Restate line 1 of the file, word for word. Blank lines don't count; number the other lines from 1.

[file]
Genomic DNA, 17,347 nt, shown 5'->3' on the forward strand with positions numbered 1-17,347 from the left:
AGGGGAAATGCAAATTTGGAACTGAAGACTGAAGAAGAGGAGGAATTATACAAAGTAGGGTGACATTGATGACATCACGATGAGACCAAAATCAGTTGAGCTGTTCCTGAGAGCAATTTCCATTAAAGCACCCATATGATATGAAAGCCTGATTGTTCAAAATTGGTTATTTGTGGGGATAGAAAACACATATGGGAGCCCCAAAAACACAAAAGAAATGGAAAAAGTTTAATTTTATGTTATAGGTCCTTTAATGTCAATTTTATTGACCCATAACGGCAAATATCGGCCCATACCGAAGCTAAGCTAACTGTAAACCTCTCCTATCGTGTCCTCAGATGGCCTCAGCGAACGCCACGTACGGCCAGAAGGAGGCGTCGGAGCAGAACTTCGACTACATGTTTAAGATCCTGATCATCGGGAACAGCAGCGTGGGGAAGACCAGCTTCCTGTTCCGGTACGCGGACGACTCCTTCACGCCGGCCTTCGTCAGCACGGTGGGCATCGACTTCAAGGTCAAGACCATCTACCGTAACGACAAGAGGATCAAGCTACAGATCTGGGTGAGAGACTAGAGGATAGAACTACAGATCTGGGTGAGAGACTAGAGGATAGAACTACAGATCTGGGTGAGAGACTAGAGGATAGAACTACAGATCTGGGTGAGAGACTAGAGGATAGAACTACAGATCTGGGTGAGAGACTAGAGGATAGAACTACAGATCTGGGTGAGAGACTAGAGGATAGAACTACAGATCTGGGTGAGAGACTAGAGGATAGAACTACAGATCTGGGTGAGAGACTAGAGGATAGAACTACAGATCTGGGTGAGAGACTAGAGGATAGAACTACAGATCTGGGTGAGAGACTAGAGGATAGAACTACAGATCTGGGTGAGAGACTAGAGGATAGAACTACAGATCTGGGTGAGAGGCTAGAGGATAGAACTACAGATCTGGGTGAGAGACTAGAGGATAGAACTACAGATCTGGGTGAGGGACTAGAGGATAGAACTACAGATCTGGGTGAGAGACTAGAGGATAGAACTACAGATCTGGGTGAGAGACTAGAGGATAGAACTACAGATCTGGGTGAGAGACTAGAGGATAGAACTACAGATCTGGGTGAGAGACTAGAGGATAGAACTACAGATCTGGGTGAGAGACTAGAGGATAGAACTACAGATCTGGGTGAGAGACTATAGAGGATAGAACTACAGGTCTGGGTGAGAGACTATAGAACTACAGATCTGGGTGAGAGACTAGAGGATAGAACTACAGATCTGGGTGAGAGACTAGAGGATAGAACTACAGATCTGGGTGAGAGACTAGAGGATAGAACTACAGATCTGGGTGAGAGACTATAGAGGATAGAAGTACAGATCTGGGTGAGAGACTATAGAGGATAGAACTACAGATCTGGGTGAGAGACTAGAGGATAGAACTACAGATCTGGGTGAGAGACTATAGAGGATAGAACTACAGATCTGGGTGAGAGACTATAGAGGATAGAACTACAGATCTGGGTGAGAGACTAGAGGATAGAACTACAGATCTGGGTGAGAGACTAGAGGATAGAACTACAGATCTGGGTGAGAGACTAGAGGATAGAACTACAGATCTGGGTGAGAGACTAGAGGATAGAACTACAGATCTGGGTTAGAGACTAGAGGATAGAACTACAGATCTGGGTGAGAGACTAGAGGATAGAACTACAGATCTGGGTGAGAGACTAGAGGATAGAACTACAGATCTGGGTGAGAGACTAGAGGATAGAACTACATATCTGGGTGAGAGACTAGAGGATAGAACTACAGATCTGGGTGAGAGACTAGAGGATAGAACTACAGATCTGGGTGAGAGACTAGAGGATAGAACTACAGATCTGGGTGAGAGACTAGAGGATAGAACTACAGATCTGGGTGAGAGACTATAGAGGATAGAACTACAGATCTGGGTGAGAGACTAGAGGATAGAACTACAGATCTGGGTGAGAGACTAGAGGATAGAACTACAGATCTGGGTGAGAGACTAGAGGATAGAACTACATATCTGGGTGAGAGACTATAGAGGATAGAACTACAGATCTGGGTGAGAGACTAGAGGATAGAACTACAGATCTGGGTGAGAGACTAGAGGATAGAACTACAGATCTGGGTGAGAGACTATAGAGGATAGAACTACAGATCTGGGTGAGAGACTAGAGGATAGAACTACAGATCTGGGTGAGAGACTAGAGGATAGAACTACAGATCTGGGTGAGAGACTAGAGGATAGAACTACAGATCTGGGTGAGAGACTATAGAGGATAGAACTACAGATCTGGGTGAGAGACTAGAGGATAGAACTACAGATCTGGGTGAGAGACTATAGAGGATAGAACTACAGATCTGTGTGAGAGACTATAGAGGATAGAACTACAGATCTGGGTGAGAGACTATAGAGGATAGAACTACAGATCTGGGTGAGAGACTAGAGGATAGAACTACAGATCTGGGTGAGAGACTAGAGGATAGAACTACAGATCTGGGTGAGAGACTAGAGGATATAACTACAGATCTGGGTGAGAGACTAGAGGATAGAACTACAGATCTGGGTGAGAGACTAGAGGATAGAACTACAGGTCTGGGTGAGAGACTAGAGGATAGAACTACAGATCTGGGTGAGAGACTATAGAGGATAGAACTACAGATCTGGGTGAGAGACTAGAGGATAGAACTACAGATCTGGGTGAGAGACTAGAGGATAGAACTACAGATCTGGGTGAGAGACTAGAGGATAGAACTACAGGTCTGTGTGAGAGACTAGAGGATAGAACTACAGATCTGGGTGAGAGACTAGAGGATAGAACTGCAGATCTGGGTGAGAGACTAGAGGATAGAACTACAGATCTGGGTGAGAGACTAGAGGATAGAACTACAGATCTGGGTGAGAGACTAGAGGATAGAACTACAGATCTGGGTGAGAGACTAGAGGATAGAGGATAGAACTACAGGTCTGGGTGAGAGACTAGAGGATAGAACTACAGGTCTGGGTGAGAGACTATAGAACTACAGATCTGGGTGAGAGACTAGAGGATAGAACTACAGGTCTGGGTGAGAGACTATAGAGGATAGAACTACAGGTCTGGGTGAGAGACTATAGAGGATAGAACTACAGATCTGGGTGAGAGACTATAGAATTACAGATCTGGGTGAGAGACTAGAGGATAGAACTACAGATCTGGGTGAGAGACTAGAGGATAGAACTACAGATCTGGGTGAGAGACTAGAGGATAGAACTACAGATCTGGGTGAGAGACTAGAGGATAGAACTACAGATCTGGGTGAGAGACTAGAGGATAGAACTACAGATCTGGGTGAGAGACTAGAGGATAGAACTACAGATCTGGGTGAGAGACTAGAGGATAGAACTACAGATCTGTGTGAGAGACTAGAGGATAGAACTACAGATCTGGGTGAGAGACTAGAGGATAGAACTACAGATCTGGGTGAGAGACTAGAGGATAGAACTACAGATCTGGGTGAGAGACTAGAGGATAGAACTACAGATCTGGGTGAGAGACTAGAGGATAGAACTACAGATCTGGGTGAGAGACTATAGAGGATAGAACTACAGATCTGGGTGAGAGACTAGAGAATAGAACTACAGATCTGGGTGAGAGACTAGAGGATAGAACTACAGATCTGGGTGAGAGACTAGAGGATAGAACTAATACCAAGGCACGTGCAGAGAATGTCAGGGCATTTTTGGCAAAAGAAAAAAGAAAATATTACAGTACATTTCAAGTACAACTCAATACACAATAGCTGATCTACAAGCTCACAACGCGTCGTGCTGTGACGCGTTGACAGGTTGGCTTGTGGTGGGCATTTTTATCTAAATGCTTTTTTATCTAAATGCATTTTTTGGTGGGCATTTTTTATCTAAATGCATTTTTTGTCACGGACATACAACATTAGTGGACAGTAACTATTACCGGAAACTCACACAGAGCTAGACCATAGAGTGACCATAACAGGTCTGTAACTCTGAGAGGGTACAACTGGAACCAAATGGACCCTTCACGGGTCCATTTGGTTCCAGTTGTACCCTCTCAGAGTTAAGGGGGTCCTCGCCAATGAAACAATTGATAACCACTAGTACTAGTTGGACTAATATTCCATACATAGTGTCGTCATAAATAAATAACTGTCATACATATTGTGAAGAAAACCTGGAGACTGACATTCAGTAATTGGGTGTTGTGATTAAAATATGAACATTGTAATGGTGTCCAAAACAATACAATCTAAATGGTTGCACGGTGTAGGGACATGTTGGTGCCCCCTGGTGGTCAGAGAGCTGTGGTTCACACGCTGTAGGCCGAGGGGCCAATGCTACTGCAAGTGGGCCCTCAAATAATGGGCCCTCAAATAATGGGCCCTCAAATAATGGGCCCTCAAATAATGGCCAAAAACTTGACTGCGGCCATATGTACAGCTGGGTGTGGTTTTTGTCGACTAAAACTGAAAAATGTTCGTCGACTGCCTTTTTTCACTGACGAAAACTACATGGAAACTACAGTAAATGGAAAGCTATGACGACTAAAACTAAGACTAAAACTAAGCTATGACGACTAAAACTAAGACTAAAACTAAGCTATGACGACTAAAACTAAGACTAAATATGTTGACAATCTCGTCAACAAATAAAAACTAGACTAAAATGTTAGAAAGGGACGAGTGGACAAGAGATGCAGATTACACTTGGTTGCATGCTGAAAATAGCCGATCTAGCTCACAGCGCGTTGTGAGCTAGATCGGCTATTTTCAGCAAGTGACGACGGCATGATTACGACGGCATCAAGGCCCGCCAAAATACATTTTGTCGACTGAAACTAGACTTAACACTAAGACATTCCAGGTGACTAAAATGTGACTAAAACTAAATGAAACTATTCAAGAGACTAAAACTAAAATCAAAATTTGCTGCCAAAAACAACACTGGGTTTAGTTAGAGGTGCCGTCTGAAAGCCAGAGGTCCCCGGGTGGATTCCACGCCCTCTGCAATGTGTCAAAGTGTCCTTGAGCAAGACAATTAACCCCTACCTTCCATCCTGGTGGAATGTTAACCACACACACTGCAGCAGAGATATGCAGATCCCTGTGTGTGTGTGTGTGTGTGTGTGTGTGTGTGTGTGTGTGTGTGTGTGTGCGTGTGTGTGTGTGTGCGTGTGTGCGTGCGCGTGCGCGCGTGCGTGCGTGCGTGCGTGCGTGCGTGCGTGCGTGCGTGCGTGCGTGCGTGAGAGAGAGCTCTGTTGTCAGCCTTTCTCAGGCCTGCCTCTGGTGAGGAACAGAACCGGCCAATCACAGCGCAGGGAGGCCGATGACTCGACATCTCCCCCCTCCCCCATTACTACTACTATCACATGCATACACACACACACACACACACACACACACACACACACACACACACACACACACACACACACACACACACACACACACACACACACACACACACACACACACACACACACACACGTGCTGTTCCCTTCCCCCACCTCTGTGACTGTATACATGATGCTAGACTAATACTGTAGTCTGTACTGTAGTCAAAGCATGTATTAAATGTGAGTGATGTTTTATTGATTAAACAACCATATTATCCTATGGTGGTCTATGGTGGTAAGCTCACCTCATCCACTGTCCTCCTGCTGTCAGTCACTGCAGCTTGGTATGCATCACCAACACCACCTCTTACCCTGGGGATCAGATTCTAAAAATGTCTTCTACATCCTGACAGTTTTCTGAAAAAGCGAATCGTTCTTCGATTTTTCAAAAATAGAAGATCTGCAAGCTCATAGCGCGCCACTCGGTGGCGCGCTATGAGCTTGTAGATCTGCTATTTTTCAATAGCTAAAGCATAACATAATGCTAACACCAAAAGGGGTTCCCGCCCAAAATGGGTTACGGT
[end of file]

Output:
Genomic DNA, 17,347 nt, shown 5'->3' on the forward strand with positions numbered 1-17,347 from the left: